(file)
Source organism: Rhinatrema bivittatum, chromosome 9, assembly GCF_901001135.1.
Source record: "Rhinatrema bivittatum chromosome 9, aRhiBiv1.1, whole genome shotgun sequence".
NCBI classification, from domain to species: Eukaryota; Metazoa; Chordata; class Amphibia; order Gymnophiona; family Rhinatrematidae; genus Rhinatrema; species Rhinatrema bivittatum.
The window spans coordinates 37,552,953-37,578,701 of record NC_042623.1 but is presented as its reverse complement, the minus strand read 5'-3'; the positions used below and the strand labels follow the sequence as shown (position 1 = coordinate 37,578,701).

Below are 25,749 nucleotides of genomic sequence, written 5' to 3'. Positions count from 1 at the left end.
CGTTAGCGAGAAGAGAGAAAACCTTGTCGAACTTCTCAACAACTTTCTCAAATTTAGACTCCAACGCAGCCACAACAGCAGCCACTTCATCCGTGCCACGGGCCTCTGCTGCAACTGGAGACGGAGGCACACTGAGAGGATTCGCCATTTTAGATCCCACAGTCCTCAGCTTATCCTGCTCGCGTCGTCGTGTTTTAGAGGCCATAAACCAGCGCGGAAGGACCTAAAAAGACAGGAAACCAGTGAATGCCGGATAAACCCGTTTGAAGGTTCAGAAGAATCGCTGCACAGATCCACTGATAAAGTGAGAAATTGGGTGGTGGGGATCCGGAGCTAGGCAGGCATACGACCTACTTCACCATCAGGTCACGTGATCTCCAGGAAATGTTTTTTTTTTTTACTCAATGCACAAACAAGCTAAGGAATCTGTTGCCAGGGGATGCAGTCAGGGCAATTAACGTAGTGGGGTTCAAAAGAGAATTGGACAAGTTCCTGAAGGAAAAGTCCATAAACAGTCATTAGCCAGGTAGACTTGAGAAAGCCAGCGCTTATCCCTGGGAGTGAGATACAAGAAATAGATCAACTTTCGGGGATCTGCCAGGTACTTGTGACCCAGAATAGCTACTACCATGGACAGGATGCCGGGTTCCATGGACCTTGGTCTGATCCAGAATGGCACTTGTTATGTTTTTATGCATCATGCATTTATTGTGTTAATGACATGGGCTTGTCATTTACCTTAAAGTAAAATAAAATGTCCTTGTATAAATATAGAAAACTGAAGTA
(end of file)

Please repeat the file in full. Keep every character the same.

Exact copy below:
Source organism: Rhinatrema bivittatum, chromosome 9, assembly GCF_901001135.1.
Source record: "Rhinatrema bivittatum chromosome 9, aRhiBiv1.1, whole genome shotgun sequence".
NCBI classification, from domain to species: Eukaryota; Metazoa; Chordata; class Amphibia; order Gymnophiona; family Rhinatrematidae; genus Rhinatrema; species Rhinatrema bivittatum.
The window spans coordinates 37,552,953-37,578,701 of record NC_042623.1 but is presented as its reverse complement, the minus strand read 5'-3'; the positions used below and the strand labels follow the sequence as shown (position 1 = coordinate 37,578,701).

Below are 25,749 nucleotides of genomic sequence, written 5' to 3'. Positions count from 1 at the left end.
CGTTAGCGAGAAGAGAGAAAACCTTGTCGAACTTCTCAACAACTTTCTCAAATTTAGACTCCAACGCAGCCACAACAGCAGCCACTTCATCCGTGCCACGGGCCTCTGCTGCAACTGGAGACGGAGGCACACTGAGAGGATTCGCCATTTTAGATCCCACAGTCCTCAGCTTATCCTGCTCGCGTCGTCGTGTTTTAGAGGCCATAAACCAGCGCGGAAGGACCTAAAAAGACAGGAAACCAGTGAATGCCGGATAAACCCGTTTGAAGGTTCAGAAGAATCGCTGCACAGATCCACTGATAAAGTGAGAAATTGGGTGGTGGGGATCCGGAGCTAGGCAGGCATACGACCTACTTCACCATCAGGTCACGTGATCTCCAGGAAATGTTTTTTTTTTTTACTCAATGCACAAACAAGCTAAGGAATCTGTTGCCAGGGGATGCAGTCAGGGCAATTAACGTAGTGGGGTTCAAAAGAGAATTGGACAAGTTCCTGAAGGAAAAGTCCATAAACAGTCATTAGCCAGGTAGACTTGAGAAAGCCAGCGCTTATCCCTGGGAGTGAGATACAAGAAATAGATCAACTTTCGGGGATCTGCCAGGTACTTGTGACCCAGAATAGCTACTACCATGGACAGGATGCCGGGTTCCATGGACCTTGGTCTGATCCAGAATGGCACTTGTTATGTTTTTATGCATCATGCATTTATTGTGTTAATGACATGGGCTTGTCATTTACCTTAAAGTAAAATAAAATGTCCTTGTATAAATATAGAAAACTGAAGTA